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Report on the Standardization of Risk Evaluation and Mitigation Strategies; Availability

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AGENCY:

Food and Drug Administration, HHS.

ACTION:

Notice; request for comments.

SUMMARY:

The Food and Drug Administration (FDA) is announcing the availability of a draft report entitled “Standardizing and Evaluating Risk Evaluation and Mitigation Strategies (REMS)”. This report describes the Agency's findings concerning strategies to standardize risk evaluation and mitigation strategies (REMS), where appropriate, with the goal of reducing the burden of implementing REMS on practitioners, patients, and others in various health care settings. As part of the reauthorization of the Prescription Drug User Fee Act (PDUFA), FDA has committed to standardizing REMS to better integrate them into the existing and evolving health care system. FDA is publishing this report to allow the public to provide comment on the report as it relates to PDUFA.

DATES:

Submit either electronic or written comments by November 24, 2014.

ADDRESSES:

Submit written requests for single copies of the draft report to the Division of Drug Information, Center for Drug Evaluation and Research, Food and Drug Administration, 10903 New Hampshire Ave., Bldg. 51, Rm. 2201, Silver Spring, MD 20993-0002. Send one self-addressed adhesive label to assist that office in processing your requests. See the SUPPLEMENTARY INFORMATION section for electronic access to the draft report.

Submit electronic comments to http://www.regulations.gov. Submit written comments to the Division of Dockets Management (HFA-305), Food and Drug Administration, 5630 Fishers Lane, Rm. 1061, Rockville, MD 20852. Identify comments with the docket number found in brackets in the heading of this document.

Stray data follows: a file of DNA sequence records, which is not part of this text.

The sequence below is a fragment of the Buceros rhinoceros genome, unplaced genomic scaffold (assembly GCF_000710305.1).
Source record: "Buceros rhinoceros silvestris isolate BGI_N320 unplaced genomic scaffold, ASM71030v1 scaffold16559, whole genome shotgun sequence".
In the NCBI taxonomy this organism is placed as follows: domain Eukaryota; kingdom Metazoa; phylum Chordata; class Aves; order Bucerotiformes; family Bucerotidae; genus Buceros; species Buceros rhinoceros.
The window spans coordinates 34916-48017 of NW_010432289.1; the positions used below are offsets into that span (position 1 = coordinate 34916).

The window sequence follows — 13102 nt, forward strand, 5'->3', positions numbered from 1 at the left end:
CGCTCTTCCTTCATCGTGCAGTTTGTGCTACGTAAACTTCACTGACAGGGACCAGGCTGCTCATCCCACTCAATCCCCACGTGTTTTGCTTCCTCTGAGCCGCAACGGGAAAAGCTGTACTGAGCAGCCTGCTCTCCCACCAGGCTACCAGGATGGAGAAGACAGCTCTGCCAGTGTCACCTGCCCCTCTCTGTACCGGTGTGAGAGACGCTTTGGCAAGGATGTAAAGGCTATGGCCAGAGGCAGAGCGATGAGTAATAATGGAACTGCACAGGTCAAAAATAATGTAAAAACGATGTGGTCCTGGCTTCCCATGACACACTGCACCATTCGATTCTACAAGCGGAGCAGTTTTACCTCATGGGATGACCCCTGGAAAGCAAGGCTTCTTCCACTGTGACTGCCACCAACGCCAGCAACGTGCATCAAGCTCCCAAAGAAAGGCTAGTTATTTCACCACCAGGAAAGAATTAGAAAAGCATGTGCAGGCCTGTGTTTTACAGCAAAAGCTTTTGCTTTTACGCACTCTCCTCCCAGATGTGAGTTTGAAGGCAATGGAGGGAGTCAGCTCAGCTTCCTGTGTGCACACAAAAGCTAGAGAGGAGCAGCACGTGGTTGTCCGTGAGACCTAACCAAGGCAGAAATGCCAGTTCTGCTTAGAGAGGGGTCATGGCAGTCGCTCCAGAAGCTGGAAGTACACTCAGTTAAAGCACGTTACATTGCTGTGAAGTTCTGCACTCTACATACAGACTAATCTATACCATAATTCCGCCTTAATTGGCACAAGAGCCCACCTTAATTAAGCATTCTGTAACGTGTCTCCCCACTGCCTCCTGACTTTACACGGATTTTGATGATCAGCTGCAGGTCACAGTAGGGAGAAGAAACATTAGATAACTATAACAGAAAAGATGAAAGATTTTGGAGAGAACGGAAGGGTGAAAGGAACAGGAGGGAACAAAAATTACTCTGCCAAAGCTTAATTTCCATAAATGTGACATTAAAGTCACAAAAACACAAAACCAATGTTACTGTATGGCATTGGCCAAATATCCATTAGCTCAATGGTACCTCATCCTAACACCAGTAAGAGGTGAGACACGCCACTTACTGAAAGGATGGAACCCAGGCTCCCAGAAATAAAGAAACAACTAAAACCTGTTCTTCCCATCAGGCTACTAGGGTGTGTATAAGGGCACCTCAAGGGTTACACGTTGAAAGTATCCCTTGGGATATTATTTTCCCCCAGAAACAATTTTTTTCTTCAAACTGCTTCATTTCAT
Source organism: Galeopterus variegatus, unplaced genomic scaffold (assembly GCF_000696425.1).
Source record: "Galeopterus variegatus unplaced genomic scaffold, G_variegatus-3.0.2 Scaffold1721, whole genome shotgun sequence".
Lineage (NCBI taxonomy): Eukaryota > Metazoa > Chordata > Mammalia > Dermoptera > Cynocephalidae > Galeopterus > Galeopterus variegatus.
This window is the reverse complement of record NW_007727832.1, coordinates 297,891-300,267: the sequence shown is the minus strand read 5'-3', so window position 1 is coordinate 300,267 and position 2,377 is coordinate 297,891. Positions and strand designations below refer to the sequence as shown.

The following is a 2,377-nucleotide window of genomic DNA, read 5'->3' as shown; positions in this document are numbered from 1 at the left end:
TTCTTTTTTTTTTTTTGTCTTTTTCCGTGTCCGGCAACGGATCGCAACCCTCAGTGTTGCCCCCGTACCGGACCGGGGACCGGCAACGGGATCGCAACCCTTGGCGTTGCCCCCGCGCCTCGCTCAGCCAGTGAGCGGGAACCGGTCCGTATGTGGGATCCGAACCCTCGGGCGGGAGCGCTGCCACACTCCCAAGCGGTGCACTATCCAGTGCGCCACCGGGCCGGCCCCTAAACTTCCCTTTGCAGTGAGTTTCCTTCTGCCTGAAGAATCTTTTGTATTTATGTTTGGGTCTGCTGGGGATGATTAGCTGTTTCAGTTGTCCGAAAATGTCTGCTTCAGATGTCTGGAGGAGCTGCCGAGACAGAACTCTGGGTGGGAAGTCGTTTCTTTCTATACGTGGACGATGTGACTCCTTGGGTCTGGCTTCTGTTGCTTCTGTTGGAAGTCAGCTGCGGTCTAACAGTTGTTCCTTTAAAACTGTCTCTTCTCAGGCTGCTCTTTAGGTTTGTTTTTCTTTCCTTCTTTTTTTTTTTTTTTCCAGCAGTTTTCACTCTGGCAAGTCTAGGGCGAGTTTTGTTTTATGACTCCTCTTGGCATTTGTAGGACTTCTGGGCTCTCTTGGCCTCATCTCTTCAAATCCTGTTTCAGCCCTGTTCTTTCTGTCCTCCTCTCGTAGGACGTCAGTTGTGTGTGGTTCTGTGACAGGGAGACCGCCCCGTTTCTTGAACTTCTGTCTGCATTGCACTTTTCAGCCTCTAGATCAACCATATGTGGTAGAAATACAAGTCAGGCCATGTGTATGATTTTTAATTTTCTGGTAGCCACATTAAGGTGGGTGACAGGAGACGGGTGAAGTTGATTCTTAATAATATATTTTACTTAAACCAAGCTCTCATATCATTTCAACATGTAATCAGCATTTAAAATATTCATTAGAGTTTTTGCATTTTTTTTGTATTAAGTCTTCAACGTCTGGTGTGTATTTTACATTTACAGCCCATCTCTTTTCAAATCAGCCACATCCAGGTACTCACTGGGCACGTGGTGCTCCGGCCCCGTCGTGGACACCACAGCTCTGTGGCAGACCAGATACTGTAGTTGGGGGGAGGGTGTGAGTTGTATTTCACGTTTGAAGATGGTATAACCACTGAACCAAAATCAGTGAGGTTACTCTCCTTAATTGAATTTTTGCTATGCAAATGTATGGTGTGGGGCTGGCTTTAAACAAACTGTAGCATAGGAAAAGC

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FOR FURTHER INFORMATION CONTACT:

Richard Currey, Center for Drug Evaluation and Research, Food and Drug Administration, 10903 New Hampshire Ave., Bldg. 51, Rm. 6125, Silver Spring, MD 20993-0002, 301-796-3918, FAX: 301-595-7910, email: REMS_Standardization@fda.hhs.gov; or Adam Kroetsch, Center for Drug Evaluation and Research, Food and Drug Administration, 10903 New Hampshire Ave., Bldg. 51, Rm. 1192, Silver Spring, MD 20993-0002; 301-796-3842, FAX: 301-847-8443, email: REMS_Standardization@fda.hhs.gov.

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SUPPLEMENTARY INFORMATION:

I. Background

FDA is announcing the availability of a draft report entitled “Standardizing and Evaluating Risk Evaluation and Mitigation Strategies (REMS).” This report describes the Agency's findings concerning strategies to standardize REMS, where appropriate, with the goal of reducing the burden on practitioners, patients, and others in various health care settings. The Food and Drug Administration Amendments Act of 2007 (Pub. L. 110-85), enacted on September 27, 2007, established FDA's authority to require REMS for prescription drug and biological products when it determines that such a strategy is necessary to ensure that the benefits of a drug outweigh the risks. Since that time, REMS have become a key tool in augmenting FDA's drug safety capacities. The Food and Drug Administration Safety and Innovation Act (FDASIA) (Pub. L. 112-144), enacted on July 9, 2012, amended FDA's REMS authorities and strengthened the Agency's ability to safeguard and advance public health. Among other things, FDASIA reauthorized the Prescription Drug User Fee Act (known as “PDUFA V,” reflecting the fifth reauthorization of PDUFA). As part of its PDUFA V commitments, FDA agreed, among other things, to “measure the effectiveness of REMS and standardize and better integrate REMS into the health care system.” To this end, “FDA will . . . continue to develop techniques to standardize REMS and with stakeholder input seek to integrate them into the existing and evolving (e.g., increasingly electronic) health care system.” FDA also agreed to hold one or more public meetings to explore strategies to standardize REMS, where appropriate, with the goal of reducing the burden of implementing REMS on practitioners, patients, and others in various health care settings, and to issue a report of the Agency's findings identifying at least one priority project with a work plan for project completion in the areas of pharmacy systems, prescriber education, providing benefit-risk information to patients, and practice settings.